English-language acculturation predicts academic performance in nursing students who speak English as a second language

Authors


  • This research was supported by an Equity Grant from the University of Western Sydney. We wish to thank Ms Vivienne Rae and Mr Bashir Sumar who assisted with the data collection for this project.

Abstract

Students who speak English as a second language (ESL) face considerable challenges in English language universities, but little is known about the relationship between English-language acculturation and academic performance. A prospective, correlational design was used to validate the English Language Acculturation Scale (ELAS), a measure of the linguistic aspect of acculturation, and to determine the relationship between English-language acculturation and academic achievement among 273 first-year nursing students. Exploratory factor analyses demonstrated that the ELAS was a valid and reliable measure (α = .89). When ELAS scores were examined in relation to students' grades, students with the lowest ELAS scores also had the lowest mean subject grades, highlighting the need to place greater emphasis on identifying English-language acculturation among ESL students. © 2007 Wiley Periodicals, Inc. Res Nurs Health 31:86–94, 2008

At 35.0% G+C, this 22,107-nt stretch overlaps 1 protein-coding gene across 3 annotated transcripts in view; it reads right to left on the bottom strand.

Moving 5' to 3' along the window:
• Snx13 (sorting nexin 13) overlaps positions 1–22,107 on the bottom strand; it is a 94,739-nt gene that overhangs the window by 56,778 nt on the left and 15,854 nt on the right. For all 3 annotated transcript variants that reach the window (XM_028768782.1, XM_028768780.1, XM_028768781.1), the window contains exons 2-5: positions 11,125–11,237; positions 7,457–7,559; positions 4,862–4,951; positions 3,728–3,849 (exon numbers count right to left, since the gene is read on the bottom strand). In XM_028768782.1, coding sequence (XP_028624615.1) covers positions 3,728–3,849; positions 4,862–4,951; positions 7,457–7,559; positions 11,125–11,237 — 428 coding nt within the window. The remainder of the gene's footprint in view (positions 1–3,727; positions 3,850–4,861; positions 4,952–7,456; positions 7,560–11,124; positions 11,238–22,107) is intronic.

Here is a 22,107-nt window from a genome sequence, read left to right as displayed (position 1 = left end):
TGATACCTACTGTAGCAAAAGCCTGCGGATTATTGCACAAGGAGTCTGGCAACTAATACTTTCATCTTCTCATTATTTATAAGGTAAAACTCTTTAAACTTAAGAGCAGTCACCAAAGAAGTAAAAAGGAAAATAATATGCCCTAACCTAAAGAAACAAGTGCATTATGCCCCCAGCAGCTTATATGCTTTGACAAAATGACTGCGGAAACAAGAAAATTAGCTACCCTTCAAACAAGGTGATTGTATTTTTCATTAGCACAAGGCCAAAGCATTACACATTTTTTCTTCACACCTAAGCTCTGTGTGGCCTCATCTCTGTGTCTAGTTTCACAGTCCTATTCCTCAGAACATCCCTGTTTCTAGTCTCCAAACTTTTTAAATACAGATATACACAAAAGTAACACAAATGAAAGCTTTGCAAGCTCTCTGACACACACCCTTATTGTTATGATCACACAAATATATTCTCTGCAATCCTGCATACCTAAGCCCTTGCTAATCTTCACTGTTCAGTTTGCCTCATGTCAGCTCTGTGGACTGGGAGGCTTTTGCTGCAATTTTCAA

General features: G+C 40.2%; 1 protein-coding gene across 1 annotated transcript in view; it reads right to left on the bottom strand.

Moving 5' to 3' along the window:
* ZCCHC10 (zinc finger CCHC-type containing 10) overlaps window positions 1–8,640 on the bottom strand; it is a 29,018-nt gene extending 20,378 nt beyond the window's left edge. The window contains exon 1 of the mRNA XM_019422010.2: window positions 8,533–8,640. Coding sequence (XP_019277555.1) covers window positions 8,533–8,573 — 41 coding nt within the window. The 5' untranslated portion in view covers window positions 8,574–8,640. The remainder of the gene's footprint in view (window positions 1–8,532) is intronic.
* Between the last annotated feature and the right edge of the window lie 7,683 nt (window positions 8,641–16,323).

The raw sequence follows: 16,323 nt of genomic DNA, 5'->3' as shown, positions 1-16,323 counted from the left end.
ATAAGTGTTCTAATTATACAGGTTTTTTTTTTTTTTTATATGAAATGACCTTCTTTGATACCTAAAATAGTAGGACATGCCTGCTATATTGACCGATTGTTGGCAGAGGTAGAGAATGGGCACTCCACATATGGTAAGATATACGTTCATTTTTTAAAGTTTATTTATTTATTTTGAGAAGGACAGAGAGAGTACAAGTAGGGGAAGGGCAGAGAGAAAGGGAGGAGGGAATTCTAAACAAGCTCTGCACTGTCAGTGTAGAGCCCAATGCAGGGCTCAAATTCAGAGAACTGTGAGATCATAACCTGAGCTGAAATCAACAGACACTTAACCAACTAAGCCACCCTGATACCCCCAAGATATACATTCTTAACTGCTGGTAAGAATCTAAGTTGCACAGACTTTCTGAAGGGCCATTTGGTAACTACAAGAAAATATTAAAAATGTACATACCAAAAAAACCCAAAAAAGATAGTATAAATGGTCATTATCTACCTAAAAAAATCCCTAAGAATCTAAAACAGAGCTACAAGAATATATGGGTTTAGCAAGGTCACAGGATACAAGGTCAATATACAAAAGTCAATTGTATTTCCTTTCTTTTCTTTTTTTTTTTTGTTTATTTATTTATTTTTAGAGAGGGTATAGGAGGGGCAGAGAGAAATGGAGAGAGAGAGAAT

Ancillary